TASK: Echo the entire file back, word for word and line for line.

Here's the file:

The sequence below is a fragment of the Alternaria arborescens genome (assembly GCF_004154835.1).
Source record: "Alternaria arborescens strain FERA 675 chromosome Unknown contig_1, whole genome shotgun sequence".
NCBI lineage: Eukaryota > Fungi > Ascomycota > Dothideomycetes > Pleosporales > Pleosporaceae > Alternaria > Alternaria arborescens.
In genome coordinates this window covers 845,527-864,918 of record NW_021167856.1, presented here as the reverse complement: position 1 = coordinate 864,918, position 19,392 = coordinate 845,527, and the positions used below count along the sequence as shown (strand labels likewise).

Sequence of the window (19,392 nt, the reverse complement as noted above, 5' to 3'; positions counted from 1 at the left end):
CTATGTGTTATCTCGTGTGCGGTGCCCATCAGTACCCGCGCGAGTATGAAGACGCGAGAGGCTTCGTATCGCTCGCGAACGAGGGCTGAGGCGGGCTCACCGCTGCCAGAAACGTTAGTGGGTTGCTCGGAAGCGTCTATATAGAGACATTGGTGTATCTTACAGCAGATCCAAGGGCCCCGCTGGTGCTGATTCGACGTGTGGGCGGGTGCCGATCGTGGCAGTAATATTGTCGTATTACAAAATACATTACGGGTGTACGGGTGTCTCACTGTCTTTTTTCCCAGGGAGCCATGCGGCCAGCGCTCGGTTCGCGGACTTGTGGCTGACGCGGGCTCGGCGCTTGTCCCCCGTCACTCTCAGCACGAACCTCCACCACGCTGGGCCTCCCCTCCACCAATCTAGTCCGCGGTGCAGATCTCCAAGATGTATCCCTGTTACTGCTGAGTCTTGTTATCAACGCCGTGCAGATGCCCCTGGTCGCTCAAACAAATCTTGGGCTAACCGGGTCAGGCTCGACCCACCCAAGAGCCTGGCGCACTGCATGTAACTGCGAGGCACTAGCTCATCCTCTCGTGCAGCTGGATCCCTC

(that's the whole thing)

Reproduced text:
The sequence below is a fragment of the Alternaria arborescens genome (assembly GCF_004154835.1).
Source record: "Alternaria arborescens strain FERA 675 chromosome Unknown contig_1, whole genome shotgun sequence".
NCBI lineage: Eukaryota > Fungi > Ascomycota > Dothideomycetes > Pleosporales > Pleosporaceae > Alternaria > Alternaria arborescens.
In genome coordinates this window covers 845,527-864,918 of record NW_021167856.1, presented here as the reverse complement: position 1 = coordinate 864,918, position 19,392 = coordinate 845,527, and the positions used below count along the sequence as shown (strand labels likewise).

Sequence of the window (19,392 nt, the reverse complement as noted above, 5' to 3'; positions counted from 1 at the left end):
CTATGTGTTATCTCGTGTGCGGTGCCCATCAGTACCCGCGCGAGTATGAAGACGCGAGAGGCTTCGTATCGCTCGCGAACGAGGGCTGAGGCGGGCTCACCGCTGCCAGAAACGTTAGTGGGTTGCTCGGAAGCGTCTATATAGAGACATTGGTGTATCTTACAGCAGATCCAAGGGCCCCGCTGGTGCTGATTCGACGTGTGGGCGGGTGCCGATCGTGGCAGTAATATTGTCGTATTACAAAATACATTACGGGTGTACGGGTGTCTCACTGTCTTTTTTCCCAGGGAGCCATGCGGCCAGCGCTCGGTTCGCGGACTTGTGGCTGACGCGGGCTCGGCGCTTGTCCCCCGTCACTCTCAGCACGAACCTCCACCACGCTGGGCCTCCCCTCCACCAATCTAGTCCGCGGTGCAGATCTCCAAGATGTATCCCTGTTACTGCTGAGTCTTGTTATCAACGCCGTGCAGATGCCCCTGGTCGCTCAAACAAATCTTGGGCTAACCGGGTCAGGCTCGACCCACCCAAGAGCCTGGCGCACTGCATGTAACTGCGAGGCACTAGCTCATCCTCTCGTGCAGCTGGATCCCTC